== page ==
You can add or remove shape keys only when you're in Object mode. Add three keys, Basis, scale and offset:
When you are in Edit mode, all your edits will affect the Shape Key currently selected. Consult the Rims tutorial on the dimensions you should edit the mesh into for the scale and offset morph targets/shape keys.
Other than the Morph Targets, rims are done in the same way as in 3ds Max.
Probably the only real problem you'll run into when making bodies is that they need a very specific way of uv unwrapping that can't be easily done by hand. There is a script for 3ds Max to do it automatically but no such script exists currently for Blender. You could for example give the body to someone else to unwrap when it's otherwise finished.
Ok this is rushed because I have other things that need doing first, but yeah just do w/e you need to to skin/model your body any which way you like, making sure to stick to the workflow as described in the Car Body Mods page, and when it comes to unwrapping it, just make sure the entire car is one solid mesh with no gaps between polys, then just hit the 'unwrap' button and it should do a pelt unwrap. make sure the result is perfectly mirrored along the Y axis by setting it to 'conformal' or 'angle based', i forget which it is but it should be obvious after trying it out. Download TexTools, and it has a button for alligning a UV Island along a cardinal axis based on a selected edge. select a center edge to do this. then move the island so that this center edge is perfectly in the center of the Y axis of the UV 0-1 range. the result should look something like this:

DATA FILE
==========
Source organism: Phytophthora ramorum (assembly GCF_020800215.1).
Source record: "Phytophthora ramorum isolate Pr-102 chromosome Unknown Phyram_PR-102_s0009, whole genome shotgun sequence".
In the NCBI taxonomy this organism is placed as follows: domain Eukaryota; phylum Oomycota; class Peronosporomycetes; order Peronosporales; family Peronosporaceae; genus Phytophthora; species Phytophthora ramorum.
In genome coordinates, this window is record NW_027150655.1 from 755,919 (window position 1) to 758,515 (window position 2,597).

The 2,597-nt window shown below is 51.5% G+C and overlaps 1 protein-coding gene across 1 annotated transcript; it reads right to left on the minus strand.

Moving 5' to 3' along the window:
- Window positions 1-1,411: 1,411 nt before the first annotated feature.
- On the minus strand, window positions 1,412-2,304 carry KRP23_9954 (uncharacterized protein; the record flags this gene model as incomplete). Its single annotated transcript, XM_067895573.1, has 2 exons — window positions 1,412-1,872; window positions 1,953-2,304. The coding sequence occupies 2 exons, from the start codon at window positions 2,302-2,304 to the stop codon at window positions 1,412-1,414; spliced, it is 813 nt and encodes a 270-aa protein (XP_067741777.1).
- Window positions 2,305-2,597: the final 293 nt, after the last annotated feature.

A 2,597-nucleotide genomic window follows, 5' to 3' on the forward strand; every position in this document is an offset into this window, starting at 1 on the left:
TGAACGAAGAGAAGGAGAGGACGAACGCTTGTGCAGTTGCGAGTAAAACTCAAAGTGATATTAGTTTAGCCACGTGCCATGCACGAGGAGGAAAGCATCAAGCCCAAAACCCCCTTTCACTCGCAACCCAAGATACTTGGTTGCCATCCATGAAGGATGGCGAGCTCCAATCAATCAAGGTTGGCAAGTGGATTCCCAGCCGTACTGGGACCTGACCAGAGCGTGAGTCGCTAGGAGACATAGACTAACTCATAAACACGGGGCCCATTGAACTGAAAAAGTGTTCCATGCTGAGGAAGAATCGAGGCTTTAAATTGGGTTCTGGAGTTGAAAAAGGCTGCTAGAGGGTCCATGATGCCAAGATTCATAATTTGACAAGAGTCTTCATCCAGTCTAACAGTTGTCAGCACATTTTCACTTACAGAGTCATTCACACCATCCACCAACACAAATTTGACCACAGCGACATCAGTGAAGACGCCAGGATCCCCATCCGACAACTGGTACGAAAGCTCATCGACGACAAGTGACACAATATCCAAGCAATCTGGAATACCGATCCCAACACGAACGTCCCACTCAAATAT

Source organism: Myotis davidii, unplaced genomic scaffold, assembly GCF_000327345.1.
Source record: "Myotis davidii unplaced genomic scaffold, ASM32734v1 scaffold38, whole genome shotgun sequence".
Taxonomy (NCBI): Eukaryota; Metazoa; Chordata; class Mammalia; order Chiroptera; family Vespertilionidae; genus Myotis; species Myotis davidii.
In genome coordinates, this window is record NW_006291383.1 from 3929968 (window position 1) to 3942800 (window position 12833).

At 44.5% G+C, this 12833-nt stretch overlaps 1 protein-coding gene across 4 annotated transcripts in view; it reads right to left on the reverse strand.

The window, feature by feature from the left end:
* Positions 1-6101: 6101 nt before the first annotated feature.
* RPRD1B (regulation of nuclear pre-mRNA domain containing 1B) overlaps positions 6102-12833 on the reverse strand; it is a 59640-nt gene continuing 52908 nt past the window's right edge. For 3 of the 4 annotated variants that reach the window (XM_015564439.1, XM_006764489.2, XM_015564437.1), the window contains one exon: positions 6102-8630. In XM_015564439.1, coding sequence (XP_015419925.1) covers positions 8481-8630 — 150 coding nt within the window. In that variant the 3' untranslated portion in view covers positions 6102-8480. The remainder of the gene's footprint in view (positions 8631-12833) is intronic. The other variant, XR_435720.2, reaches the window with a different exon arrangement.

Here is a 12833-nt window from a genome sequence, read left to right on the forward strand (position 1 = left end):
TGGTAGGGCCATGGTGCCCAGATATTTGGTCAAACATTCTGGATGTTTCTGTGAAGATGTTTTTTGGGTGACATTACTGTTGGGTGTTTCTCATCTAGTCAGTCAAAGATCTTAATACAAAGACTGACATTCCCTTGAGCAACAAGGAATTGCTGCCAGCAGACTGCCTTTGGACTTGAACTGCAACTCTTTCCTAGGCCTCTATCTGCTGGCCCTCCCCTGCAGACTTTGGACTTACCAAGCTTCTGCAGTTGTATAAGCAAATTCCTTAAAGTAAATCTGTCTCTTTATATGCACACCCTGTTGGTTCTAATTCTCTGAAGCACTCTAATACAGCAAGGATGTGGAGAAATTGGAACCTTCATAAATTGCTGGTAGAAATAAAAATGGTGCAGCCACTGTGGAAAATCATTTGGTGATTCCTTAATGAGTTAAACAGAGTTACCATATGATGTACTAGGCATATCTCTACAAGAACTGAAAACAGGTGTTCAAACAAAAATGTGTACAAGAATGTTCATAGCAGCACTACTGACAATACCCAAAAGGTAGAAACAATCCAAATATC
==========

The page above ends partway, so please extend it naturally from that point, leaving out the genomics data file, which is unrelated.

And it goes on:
if your body is not one whole complete gapless mesh, this will be what you get and this is wrong:
to find out if your mesh has no gaps like that, use CTRL-ALT-Shift-M in edge mode. the only edges that should be selected should be the ones around the outside of the car. if any are selected inside the car, you need to fix them first before unwrapping.
Modelling a Body in Blender in 9-hours
I've made a couple video streams, complete with timestamps, about modeling bodies in blender 2.8. - HardRooster
These export settings seem to work well. Otherwise defaults but on the geometries tab tick "tangent space" and change smoothing to "face". Make sure your mesh only has quads and/or triangles, no polygons of more than 4 vertices.
when exporting a skinned mesh, in the 'Armatures' tab, un-tick 'add leaf bones'. that just cleans it up a bit. its not necessary, but... yeah.
General useful tips
- Double tap G to slide a selected edge along a face or a selected vertice along an edge.Useful for tweaking your edge flow.
- ctrl + T to triangulate selected faces. Normally you don't need to, as the mesh gets triangulated automatically on import to UE, but sometimes, especially with rims, you might get results that have ugly shading. Triangulating the mesh yourself in Blender just prior to exporting gives you the option to choose the method of triangulation. The default is "Beauty", but rims for example will usually look better with "Fixed". The "Beauty" method will often make the triangles go in a criss cross pattern which will make the shading in Unreal Engine look wavy.